Source: CanOils, via Canada’s Top 100 Oil & Gas Companies, September 2015

Download the complete report on Canada’s Top 100 Oil & Gas Companies from CanOils here, for free, now.

Top100-7Cover

The CanOils database provides clients with efficient data solutions to oil and gas company analysis, with 10+ years financial and operating data for over 300 Canadian oil and gas companies, M&A deals, Financings, Company Forecasts and Guidance, as well as an industry leading oil sands product. Join our mailing list to receive more content and marketing materials from us when we have more data and analysis to share with you.

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Upstream Oil & Gas M&A in Canada Reaches Cdn$2.7bn in November 2015

Analysis in CanOils’ new report “Canadian Upstream M&A Reaches Cdn$2.7 Billion in November 2015” shows that the total value of upstream deals in Canada was over Cdn$1 billion for the second month in a row, after a slow period between July and September.

CanOils_MA_Report_Nov2015_1

Source: CanOils M&A Database. Note: Excludes international deals involving Canadian companies. Sign up to the CanOils & Evaluate Energy Mailing List here and be informed as soon as new analysis reports like this are available.

The vast majority of this total emanated from the month’s biggest deal, which was a continuation on the trend of Canadian majors divesting royalty properties for values seemingly unperturbed by the slump in oil prices; PrairieSky Royalty Ltd. acquired certain Canadian Natural Resources Ltd. (“CNRL”) royalty assets for Cdn$1.8 billion. Elsewhere, the rumours of Pine Cliff Energy Ltd. acquiring a portion of ConocoPhillips’ listing of 35,000 boe/d of Canadian production proved to be true with an announcement during the month of a Cdn$185 million purchase.

It was also a busy month for Canadian companies operating outside of Canada. Gran Tierra Energy Inc. became the latest Canadian-listed company to strike a deal in the Llanos and Putumayo basins of Colombia as it agreed to acquire Petroamerica Oil Corp. for around Cdn$110 million. There were also significant deals for Canadian-listed companies in the U.S., Europe and Africa this month.

CanOils_MA_Report_Nov2015_Table

Source: CanOils M&A Database. Note: Excludes international deals involving Canadian companies. Sign up to the CanOils & Evaluate Energy Mailing List here and be informed as soon as new analysis reports like this are available.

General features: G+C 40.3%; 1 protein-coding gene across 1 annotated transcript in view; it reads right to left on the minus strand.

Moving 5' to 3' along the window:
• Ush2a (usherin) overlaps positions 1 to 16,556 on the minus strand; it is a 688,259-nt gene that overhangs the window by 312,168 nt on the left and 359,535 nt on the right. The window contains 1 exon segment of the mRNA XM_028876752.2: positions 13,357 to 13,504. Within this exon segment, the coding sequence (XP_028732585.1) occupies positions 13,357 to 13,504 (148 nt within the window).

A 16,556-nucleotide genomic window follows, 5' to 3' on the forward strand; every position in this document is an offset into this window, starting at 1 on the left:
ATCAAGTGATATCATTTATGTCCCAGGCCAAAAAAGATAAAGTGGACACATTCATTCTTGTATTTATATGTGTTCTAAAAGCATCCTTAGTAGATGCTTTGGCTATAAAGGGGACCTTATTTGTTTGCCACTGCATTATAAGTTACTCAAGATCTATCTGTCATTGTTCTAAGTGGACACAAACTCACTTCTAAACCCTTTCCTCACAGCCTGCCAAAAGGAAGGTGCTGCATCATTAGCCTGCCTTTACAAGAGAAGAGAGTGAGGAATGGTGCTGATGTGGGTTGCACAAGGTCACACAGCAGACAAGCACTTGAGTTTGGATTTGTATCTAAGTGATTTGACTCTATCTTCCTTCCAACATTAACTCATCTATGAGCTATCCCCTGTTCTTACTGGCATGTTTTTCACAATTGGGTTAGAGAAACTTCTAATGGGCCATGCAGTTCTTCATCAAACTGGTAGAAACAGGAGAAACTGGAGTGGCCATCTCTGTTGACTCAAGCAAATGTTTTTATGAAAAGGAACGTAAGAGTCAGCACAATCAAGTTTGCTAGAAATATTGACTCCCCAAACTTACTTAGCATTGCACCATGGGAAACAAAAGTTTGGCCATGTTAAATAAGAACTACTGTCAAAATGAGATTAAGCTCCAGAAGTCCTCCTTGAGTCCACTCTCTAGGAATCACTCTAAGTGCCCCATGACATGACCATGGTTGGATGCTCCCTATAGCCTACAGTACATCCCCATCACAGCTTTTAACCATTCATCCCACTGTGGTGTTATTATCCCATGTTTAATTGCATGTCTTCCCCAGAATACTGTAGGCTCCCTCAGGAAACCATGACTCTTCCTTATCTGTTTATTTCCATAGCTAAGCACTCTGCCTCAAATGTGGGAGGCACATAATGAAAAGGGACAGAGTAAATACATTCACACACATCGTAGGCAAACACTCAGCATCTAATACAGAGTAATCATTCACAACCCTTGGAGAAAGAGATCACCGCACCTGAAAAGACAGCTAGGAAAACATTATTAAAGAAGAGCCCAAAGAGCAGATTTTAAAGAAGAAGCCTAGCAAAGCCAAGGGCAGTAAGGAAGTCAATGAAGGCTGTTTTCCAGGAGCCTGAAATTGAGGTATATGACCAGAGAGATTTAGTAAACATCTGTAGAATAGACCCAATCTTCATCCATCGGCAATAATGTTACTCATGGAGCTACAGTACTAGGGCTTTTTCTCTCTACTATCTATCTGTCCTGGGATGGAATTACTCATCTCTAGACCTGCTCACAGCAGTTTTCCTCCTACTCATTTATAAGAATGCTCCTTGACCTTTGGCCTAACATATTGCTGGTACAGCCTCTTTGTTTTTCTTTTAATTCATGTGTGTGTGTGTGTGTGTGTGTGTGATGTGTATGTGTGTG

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Insights from CanOils’ M&A database, as well as data from CanOils’ Assets, Financings, Financial & Operating and Oilsands databases, help to provide a thorough, independent overview of the month’s most significant deals in the Canadian oil and gas industry in this report. Sign up to the CanOils & Evaluate Energy Mailing List here and be informed as soon as new analysis reports like this are available.

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Oil & Gas Assets for Sale in Western Canada

New Assets for Sale Product Now Live on CanOils

The power of both the CanOils Assets and CanOils M&A Databases has been greatly enhanced with CanOils’ newest product, Assets for Sale.

This latest expansion, which is available to all CanOils subscribers, provides details on all publicly available listings of assets for sale in Alberta, British Columbia, Manitoba and Saskatchewan. The database is updated intra-daily with new assets as soon as they are put up for sale.

At a time when falling commodity prices are causing many struggling Canadian companies to put plenty of assets up for sale, this new Assets for Sale product is a vital addition to your suite of data analysis tools to keep on top of every development in the Canadian oil and gas industry.

Map of all Assets for Sale in Western Canada as of February 29, 2016 (updated since first publish)

AFS-Feb-2016

Source: CanOils Assets, click here for map legend

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Key Benefits of the Assets for Sale Expansion to CanOils Subscribers